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Publication numberUS6999239 B1
Publication typeGrant
Application numberUS 11/128,514
Publication dateFeb 14, 2006
Filing dateMay 13, 2005
Priority dateMay 23, 2001
Fee statusPaid
Publication number11128514, 128514, US 6999239 B1, US 6999239B1, US-B1-6999239, US6999239 B1, US6999239B1
InventorsRicardo F. Martins, Jannick Rolland, Yonggang Ha
Original AssigneeResearch Foundation Of The University Of Central Florida, Inc
Export CitationBiBTeX, EndNote, RefMan
External Links: USPTO, USPTO Assignment, Espacenet
Head-mounted display by integration of phase-conjugate material
US 6999239 B1
Abstract
This invention has incorporated projective optics and phase conjugate material thus eliminating the requisite use of an external phase conjugate material to provide a see-through head mounted projective display. A key component of the invention is the use of optical imaging technology in combination with projective optics to make this revolutionary technology work. In previous head mounted projective displays the phase conjugate material had to be placed in the environment to display images, but in this invention one is not limited to the use of an external phase conjugate material but further extends its use to outdoor see-through augmented reality to produce images using the see-through head mounted projective display system. Furthermore, this invention extends the use of projective head mounted displays to clinical guided surgery, surgery medical, an outdoor augmented see-through virtual environment for military training and wearable computers.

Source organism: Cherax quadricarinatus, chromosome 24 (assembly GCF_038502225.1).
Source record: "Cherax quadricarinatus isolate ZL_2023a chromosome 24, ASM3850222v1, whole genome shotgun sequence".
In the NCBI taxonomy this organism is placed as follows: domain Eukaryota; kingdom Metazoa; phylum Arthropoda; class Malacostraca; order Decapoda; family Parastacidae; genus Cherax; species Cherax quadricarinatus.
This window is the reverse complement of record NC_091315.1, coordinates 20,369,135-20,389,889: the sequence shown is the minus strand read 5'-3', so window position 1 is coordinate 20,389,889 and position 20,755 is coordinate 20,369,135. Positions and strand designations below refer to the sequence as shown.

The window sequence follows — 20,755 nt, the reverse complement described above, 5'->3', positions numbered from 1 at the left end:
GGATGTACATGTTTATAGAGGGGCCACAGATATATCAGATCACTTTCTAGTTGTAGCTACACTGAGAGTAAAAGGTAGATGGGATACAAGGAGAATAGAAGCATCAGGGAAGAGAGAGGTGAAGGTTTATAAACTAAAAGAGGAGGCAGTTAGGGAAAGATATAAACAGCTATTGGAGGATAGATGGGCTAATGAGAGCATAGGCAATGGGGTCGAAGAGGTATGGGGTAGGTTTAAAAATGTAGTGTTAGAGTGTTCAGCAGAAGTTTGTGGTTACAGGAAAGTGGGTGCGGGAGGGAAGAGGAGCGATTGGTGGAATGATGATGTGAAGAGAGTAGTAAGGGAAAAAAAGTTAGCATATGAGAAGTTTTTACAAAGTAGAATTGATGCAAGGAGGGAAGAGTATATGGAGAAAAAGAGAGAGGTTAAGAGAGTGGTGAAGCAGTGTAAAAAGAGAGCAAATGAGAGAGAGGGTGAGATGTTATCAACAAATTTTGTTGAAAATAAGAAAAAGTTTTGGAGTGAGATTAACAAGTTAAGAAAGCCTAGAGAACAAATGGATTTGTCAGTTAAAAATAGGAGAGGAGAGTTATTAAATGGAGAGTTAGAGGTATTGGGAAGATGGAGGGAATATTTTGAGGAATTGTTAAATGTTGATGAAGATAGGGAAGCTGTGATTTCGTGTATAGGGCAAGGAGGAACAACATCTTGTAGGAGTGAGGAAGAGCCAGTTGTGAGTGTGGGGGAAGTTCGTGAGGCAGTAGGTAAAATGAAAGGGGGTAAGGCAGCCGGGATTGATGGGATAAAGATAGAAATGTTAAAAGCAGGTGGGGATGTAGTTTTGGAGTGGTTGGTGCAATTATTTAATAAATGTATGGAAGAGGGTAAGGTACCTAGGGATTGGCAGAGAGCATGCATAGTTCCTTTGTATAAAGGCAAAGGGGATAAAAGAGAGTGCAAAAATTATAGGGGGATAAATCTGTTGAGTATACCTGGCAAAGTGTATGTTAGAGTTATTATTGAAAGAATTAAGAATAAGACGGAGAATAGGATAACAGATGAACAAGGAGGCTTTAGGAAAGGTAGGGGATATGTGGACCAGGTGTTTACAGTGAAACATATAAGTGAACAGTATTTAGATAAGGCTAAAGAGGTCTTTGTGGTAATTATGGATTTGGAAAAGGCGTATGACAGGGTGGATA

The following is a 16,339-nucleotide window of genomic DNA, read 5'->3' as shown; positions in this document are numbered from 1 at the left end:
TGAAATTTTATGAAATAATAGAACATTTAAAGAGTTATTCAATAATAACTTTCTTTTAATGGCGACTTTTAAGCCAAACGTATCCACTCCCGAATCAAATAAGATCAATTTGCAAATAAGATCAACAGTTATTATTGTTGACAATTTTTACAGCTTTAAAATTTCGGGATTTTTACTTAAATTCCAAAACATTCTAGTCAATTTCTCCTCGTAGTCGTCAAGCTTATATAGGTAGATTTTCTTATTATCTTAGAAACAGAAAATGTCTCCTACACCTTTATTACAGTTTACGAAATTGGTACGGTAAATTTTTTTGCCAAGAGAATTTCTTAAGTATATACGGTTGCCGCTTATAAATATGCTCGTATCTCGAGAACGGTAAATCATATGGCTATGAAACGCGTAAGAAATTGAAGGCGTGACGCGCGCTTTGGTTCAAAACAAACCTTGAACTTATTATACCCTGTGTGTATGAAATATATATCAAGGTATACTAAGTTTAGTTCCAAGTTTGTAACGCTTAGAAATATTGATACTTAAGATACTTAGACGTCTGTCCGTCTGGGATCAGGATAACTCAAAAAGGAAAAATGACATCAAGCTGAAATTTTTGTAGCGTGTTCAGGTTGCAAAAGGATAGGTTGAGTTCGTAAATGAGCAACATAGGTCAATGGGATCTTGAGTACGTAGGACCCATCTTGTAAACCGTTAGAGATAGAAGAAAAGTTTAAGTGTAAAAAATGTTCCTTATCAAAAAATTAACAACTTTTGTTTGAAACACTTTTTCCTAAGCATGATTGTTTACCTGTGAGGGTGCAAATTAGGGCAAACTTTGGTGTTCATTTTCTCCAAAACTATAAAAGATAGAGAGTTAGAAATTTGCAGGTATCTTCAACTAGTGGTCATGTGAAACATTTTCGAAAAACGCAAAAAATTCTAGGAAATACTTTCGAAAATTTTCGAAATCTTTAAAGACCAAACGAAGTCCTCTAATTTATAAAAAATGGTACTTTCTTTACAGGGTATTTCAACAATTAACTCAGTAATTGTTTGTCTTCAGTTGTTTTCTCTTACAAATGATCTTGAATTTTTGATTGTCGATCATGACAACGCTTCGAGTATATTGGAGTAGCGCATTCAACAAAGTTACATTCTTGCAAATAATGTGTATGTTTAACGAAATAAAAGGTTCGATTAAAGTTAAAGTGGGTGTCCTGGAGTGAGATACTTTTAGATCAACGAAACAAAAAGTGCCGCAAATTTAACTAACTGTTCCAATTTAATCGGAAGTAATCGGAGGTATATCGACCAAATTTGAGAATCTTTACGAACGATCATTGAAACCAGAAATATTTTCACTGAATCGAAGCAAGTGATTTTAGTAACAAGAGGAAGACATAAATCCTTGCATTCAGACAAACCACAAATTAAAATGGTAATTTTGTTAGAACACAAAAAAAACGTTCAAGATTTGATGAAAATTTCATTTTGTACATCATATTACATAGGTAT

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Claims(9)
1. A head mounted projection display(HMPD) optical lens assembly comprising in combination:
(a) a projection lens having a field of view (FOV) of up to approximately ninety-degrees and of an overall weight of less than approximately 10 grams; and
(b) a micro display ranging from approximately 0.2 inches up to approximately 2 inch diagonal size whereby an intermediate image will be viewed by a user's eye.
2. The assembly of claim 1 also including in combination a lens for imaging of said micro display whereby said imaged displays is further projected to the user's eyes.
3. The assembly of claim 1 also including in combination a lens means for magnification of said micro display whereby said magnified display is further projected to the user's eyes.
4. The assembly of claim 1, further comprising:
a single phase conjugate component for receiving and projecting virtual images to the user's eyes.
5. A head mounted projection display(HMPD) optical lens assembly, the assembly comprising in combination: